Nigeria receives 2 million doses of J&J COVID vaccine from EU countries
Nigeria has received 2 million doses of Johnson & Johnson's COVID-19 vaccine from Finland, Greece and Slovenia, with more EU donations set to arrive in the coming weeks, government officials said on Monday. The delivery is part of a donation pledge by the European Union to African countries via the COVAX initiative launched by the World Health Organization in 2020 to distribute vaccines to some of the world's poorest people.
South African regulator approves Sinopharm COVID vaccine
South Africa's health regulator said on Monday it had approved a COVID-19 vaccine from China's Sinopharm, although a senior health official said the government was not planning to procure doses for now. South Africa, the country worst-hit by the pandemic in Africa in terms of reported COVID-19 infections and deaths, has used the Pfizer-BioNTech and Johnson & Johnson shots in its vaccination campaig
Philippines shifts election battle to social media as COVID-19 curbs campaigning
Campaigning for the Philippines' general election gets underway officially on Tuesday, with COVID-19 curtailing the traditional fanfare and big rallies and turning the focus to social media as the key battleground for the May 9 contest. As with the 2016 polls that catapulted Rodrigo Duterte to the presidency, social media will be crucial in the three-month election buildup, while platforms will be under pressure to combat the rampant misinformation that has intensified in the Philippines in recent years, driving hate campaigns and deepening social divisions.
Covid vaccine: Women having IVF urged to get jabbed as data shows it won’t harm fertility
Leading fertility specialists are urging women having IVF to get vaccinated citing overwhelming evidence that the vaccine is safe for those trying to conceive. IVF doctors told i “mixed messages” and a lack of public messaging at the start of the vaccine rollout had caused concern and anxiety for some patients hoping to get pregnant. The British Fertility Society (BFS) and the Royal College of Obstetricians and Gynaecologists (RCOG) say women having IVF should get vaccinated, with research showing that vaccines do not affect fertility or ovarian reserve.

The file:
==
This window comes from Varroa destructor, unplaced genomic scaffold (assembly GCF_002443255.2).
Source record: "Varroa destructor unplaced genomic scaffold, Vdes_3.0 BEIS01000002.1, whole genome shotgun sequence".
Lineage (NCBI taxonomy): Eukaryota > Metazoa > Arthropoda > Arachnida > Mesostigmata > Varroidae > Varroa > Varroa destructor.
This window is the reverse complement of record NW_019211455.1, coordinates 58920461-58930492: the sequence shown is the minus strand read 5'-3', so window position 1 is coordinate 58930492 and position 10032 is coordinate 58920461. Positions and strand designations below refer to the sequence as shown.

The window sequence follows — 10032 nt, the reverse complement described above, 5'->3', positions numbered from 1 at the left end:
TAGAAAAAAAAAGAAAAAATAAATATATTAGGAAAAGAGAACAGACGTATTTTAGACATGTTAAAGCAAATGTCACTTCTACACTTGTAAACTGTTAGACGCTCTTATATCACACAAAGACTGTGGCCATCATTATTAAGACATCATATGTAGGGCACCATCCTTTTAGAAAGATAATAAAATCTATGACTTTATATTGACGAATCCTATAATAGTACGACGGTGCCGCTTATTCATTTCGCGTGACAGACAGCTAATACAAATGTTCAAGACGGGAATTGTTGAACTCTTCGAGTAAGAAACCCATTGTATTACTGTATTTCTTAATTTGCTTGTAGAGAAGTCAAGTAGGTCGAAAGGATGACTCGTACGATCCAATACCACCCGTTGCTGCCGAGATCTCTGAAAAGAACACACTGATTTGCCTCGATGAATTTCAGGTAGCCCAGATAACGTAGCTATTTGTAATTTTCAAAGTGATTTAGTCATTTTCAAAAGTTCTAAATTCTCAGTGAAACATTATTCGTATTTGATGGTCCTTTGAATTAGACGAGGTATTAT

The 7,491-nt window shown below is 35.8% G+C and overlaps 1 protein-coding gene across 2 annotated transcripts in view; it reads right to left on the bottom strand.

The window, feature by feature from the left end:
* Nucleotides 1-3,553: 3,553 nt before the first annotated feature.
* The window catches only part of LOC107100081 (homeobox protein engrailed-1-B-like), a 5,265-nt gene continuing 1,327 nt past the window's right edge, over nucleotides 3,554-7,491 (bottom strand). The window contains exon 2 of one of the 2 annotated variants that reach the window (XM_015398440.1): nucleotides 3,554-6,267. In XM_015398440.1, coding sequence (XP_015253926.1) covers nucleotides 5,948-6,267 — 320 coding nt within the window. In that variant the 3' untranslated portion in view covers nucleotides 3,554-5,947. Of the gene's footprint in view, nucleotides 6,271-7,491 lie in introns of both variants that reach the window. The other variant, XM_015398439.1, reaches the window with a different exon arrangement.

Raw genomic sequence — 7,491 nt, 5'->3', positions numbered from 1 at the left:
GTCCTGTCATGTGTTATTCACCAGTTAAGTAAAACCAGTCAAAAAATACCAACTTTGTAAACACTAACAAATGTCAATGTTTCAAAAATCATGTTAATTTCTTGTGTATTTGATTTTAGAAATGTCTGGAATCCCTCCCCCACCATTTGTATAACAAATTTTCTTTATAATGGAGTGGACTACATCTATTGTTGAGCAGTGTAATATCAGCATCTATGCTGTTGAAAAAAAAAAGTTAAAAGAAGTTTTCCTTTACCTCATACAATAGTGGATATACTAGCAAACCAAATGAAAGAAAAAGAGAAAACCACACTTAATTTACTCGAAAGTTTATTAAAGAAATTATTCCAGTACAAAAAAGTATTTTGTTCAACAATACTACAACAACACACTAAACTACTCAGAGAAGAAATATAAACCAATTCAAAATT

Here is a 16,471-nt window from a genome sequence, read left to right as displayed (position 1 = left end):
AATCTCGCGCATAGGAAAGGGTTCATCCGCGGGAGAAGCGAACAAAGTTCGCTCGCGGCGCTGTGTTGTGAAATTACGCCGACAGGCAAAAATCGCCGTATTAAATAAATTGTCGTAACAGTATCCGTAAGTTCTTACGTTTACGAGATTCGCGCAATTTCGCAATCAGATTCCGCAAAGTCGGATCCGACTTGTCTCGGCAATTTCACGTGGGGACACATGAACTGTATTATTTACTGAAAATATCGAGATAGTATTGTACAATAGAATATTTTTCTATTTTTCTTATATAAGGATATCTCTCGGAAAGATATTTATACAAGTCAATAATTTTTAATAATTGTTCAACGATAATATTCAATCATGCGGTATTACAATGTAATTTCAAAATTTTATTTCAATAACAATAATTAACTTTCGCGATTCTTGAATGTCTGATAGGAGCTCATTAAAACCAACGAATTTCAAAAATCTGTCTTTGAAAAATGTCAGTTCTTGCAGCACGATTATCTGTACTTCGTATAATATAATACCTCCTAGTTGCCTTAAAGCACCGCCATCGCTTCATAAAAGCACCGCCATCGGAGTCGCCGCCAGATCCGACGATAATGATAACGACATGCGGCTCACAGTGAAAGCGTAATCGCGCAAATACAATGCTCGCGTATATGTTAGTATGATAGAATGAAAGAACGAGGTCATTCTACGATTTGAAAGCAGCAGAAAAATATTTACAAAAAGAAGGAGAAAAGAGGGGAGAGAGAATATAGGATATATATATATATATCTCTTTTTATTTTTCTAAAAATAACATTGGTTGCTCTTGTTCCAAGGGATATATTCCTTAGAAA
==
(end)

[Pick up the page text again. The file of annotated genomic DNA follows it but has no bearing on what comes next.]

University of Oxford to evaluate repurposed antiviral drugs for Covid-19
The University of Oxford in the UK has announced the launch of a research partnership to analyse the repurposing of existing anti-viral drugs for the treatment of Covid-19. Funded by the Medical Research Council and led by Queen’s University Belfast, this $2.16m (£1.6m) project will have specialists from Queen’s, the University of Liverpool and the University of Oxford. As part of the project, the team will quickly detect the new combination of drugs that could effectively treat Covid-19 by using a data-guided approach. Antiviral therapies are specifically utilised for treating viral infections by destroying or preventing the virus growth. In the initial stage, this project will analyse 138 drugs with recognised antiviral activity against the SARS-CoV-2 virus.